Former CIA analyst Cleveland's assured if thinly plotted debut is an unusual mix of family drama and spy thriller. The narrator, CIA analyst Vivian, is part of a team in the Counterintelligence Center, Russia Division, that's searching for agents running sleeper cells in the U.S. She lives in Washington, D.C., with her four young children and doting husband. Flashbacks chart the couple's courtship, then their lives as hyperbusy young parents, delving deeply into maternal and marital love. When Vivian isn't fretting about her family, she's trying to extricate herself from a colossal treasonous mess that results from a startling discovery that she makes in the course of her research. The deep backstory may attract readers not usually drawn to espionage novels, but thriller fans who like tradecraft and action will have to look elsewhere. Agent: David Gernert, Gernert Company. (Jan.) Copyright 2017 Publishers Weekly.
Working to uncover Russian sleeper cells in the US, Vivian Miller, a CIA counterintelligence analyst, stumbles on a secret dossier of deep-cover agents within the country that threatens everything that matters to her.Review by Publisher Summary 2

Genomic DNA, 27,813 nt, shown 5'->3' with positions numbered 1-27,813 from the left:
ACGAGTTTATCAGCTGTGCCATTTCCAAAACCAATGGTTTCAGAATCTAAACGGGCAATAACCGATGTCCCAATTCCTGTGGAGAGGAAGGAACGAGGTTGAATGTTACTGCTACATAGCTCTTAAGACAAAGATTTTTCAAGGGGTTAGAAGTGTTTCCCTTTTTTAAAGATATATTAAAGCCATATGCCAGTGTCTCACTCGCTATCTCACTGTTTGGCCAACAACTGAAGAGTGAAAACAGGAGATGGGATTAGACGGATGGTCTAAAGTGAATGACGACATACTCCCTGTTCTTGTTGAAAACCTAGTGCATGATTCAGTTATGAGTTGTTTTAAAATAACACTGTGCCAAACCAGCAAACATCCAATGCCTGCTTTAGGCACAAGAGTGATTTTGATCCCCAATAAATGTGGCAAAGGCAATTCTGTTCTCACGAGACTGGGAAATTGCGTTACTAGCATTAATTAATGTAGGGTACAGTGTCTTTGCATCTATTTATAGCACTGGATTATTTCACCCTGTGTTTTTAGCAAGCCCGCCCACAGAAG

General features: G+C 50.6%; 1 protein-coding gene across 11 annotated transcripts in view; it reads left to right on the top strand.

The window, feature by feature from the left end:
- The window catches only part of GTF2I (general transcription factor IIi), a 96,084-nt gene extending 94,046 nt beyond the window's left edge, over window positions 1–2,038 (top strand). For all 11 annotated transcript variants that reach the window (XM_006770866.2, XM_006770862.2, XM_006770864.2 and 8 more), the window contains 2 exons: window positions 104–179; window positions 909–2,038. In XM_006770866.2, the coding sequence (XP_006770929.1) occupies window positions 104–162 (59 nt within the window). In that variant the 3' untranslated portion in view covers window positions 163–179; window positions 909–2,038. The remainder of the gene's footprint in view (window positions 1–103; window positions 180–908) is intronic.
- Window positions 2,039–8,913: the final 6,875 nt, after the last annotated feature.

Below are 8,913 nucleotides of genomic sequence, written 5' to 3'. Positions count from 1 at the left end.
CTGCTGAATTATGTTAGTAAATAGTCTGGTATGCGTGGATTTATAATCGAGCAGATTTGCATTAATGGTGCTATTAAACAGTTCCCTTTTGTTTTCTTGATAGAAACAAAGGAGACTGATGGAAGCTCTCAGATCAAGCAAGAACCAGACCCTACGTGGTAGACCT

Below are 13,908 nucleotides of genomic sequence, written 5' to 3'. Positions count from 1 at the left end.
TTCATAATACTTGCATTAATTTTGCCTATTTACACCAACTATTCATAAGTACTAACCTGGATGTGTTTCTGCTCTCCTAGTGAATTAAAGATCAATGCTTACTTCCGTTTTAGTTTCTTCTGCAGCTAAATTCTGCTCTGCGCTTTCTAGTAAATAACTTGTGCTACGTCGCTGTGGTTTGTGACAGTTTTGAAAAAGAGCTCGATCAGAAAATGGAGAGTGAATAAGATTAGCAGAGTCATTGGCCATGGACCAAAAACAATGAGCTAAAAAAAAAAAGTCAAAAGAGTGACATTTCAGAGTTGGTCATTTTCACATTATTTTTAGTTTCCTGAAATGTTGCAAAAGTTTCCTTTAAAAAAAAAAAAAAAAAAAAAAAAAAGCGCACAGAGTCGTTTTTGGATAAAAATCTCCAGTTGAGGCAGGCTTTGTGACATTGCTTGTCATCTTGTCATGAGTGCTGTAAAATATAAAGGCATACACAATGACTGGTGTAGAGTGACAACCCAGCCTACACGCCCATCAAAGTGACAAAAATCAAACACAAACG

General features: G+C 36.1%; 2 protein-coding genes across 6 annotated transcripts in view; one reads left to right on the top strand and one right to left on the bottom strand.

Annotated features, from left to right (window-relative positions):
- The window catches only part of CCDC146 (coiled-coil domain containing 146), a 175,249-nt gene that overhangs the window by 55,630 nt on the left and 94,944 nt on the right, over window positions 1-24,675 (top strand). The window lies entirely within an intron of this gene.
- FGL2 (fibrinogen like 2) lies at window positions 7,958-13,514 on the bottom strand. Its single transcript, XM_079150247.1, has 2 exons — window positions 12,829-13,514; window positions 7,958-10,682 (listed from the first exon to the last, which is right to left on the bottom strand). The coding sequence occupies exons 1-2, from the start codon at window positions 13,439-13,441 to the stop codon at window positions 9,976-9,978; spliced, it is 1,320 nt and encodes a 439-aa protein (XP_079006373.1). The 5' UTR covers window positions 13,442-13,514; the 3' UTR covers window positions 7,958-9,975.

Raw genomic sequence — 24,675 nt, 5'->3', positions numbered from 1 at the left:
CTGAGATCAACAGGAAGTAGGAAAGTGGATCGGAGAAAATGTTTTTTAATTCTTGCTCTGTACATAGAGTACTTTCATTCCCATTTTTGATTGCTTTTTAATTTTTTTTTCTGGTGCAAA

A dedicated CIA counterintelligence analyst assigned to uncover the leaders of Russian sleeper cells in the United States stumbles on a secret dossier of deep-cover agents before facing an impossible choice that tests her loyalties to the agency and her own family. A first novel. (suspense). Simultaneous.Review by Publisher Summary 3
NEW YORK TIMES BESTSELLER • FINALIST FOR THE ITW THRILLER AWARD • Perfect husband. Perfect father. Perfect liar? “Terrific.”—John Grisham “Superb.”—Lee Child “Breathtaking, heart-pounding.”—Louise Penny “A fast-paced, relentlessly gripping read.”—Chris Pavone Vivian Miller. High-powered CIA analyst, happily married to a man she adores, mother of four beautiful children. Until the moment she makes a shocking discovery that makes her question everything she believes. She thought she knew her husband inside and out. But now she wonders if it was all a lie. How far will she go to learn the truth? And does she really . . . . . . NEED TO KNOW?Film rights sold to Universal Pictures for Charlize Theron • Rights sold in more than 20 markets “Shaping up to be one of the year’s biggest new thrillers.”—Entertainment Weekly “So timely . . . Think of the perfect mix of Homeland and The Americans. . . . Need to Know needs to be read by all who relish spy novels. As entertaining as it is informative and as irresistible as it is impossible to put down.”—Providence Journal “Pulse-pounding.”—O: The Oprah Magazine “Accomplished . . . a nonstop thriller tapping into a hot mix of contemporary digital counterintelligence, old-school spying and ageless family drama.”—Shelf Awareness “An early contender for next year’s Gone Girl.”—GQ (UK) “The Russia page-turner that should be on everyone’s list.”—New York Post